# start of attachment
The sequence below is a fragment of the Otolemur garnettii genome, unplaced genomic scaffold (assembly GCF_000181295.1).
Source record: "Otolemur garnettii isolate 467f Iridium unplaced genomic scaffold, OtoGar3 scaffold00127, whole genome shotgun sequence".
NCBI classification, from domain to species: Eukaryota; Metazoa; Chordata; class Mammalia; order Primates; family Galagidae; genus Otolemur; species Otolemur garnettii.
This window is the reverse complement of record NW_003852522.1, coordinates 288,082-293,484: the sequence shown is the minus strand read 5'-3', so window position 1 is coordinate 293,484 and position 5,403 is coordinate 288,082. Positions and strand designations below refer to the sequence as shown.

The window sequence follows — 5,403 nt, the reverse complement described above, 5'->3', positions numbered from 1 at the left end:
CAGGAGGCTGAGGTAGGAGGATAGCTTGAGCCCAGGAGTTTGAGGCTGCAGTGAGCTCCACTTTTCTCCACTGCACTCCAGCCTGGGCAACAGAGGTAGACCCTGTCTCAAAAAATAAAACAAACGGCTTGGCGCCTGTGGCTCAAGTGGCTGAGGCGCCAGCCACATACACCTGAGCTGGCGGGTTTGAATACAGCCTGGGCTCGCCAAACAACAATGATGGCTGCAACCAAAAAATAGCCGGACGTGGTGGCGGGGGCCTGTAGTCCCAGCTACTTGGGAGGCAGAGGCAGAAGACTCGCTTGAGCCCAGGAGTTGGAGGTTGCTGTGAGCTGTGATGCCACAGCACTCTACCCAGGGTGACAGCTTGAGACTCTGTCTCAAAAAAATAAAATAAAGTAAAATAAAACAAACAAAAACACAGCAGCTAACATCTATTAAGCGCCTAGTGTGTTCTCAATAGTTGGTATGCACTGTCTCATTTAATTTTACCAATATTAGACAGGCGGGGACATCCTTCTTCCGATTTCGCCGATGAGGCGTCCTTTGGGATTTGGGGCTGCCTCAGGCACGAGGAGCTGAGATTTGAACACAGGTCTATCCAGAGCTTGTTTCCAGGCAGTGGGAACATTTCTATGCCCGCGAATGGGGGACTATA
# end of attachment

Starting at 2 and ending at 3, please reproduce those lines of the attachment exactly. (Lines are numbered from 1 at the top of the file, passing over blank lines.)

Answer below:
Source record: "Otolemur garnettii isolate 467f Iridium unplaced genomic scaffold, OtoGar3 scaffold00127, whole genome shotgun sequence".
NCBI classification, from domain to species: Eukaryota; Metazoa; Chordata; class Mammalia; order Primates; family Galagidae; genus Otolemur; species Otolemur garnettii.